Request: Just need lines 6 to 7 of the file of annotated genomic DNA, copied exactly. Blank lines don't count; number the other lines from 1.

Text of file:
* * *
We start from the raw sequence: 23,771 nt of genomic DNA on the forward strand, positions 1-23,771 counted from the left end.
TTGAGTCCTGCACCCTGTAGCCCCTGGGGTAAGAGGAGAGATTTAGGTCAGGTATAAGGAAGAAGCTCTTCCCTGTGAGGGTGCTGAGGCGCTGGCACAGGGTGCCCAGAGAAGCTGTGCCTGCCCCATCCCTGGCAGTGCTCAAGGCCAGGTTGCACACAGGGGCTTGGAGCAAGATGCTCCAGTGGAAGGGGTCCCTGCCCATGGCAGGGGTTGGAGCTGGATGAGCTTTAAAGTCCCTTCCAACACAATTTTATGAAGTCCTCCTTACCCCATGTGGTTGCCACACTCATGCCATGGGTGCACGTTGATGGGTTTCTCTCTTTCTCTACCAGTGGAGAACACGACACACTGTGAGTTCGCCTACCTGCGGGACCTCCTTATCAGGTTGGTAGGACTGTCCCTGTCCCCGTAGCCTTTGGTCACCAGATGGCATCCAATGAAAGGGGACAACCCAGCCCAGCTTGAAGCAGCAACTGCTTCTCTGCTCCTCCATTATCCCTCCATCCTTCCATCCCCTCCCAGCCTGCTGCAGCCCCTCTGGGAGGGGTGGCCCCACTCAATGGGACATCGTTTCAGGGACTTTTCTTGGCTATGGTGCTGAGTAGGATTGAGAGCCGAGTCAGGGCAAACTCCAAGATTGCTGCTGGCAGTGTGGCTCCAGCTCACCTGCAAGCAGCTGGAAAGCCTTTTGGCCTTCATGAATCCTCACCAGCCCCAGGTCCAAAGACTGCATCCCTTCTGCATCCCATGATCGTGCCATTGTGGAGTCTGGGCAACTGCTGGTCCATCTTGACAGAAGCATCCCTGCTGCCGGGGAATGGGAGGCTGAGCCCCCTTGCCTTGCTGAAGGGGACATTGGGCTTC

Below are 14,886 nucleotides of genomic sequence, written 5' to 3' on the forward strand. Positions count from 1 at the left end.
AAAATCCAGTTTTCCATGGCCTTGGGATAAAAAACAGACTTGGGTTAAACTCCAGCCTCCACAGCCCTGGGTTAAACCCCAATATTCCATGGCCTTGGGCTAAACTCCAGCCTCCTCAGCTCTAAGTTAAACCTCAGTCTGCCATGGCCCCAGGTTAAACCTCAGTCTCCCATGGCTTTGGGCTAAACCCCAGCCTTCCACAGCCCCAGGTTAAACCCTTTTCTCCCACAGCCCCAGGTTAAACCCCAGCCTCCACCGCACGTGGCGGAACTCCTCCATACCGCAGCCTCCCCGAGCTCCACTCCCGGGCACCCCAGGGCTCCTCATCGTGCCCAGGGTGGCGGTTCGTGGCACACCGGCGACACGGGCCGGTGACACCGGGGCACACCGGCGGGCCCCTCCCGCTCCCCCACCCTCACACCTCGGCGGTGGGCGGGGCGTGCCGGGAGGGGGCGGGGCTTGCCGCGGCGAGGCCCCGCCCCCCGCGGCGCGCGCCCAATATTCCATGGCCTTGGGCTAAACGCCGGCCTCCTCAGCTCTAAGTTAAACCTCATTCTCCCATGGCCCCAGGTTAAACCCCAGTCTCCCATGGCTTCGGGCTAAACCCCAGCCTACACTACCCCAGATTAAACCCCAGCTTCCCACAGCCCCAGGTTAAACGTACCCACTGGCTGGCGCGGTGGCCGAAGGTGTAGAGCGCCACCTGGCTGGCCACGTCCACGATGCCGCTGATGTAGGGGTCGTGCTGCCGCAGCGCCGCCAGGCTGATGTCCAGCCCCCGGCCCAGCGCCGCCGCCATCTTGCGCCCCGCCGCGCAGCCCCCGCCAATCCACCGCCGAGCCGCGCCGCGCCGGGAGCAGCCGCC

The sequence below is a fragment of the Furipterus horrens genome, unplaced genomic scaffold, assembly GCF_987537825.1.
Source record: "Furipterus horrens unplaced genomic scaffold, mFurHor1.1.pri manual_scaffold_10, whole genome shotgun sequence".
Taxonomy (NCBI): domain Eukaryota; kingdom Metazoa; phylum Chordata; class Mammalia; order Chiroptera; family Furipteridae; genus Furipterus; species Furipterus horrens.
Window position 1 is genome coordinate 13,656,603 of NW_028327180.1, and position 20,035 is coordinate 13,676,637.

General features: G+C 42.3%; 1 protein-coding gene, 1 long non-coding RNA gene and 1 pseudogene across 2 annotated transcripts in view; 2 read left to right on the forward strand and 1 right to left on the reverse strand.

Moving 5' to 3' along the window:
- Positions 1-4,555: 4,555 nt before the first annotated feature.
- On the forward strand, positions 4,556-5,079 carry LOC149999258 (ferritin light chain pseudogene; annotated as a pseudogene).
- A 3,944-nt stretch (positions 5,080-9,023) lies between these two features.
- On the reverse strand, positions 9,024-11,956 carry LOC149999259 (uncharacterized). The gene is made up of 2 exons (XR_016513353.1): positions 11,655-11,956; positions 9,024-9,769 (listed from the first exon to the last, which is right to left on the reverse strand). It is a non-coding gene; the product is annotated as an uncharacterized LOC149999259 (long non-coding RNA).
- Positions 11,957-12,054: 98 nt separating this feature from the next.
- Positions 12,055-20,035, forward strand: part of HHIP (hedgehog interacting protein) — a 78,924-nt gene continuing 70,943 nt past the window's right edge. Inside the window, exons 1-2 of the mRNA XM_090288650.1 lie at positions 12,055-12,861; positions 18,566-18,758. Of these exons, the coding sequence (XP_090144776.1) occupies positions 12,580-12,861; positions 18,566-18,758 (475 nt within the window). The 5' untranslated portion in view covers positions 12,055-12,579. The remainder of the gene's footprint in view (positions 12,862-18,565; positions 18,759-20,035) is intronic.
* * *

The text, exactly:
Source record: "Furipterus horrens unplaced genomic scaffold, mFurHor1.1.pri manual_scaffold_10, whole genome shotgun sequence".
Taxonomy (NCBI): domain Eukaryota; kingdom Metazoa; phylum Chordata; class Mammalia; order Chiroptera; family Furipteridae; genus Furipterus; species Furipterus horrens.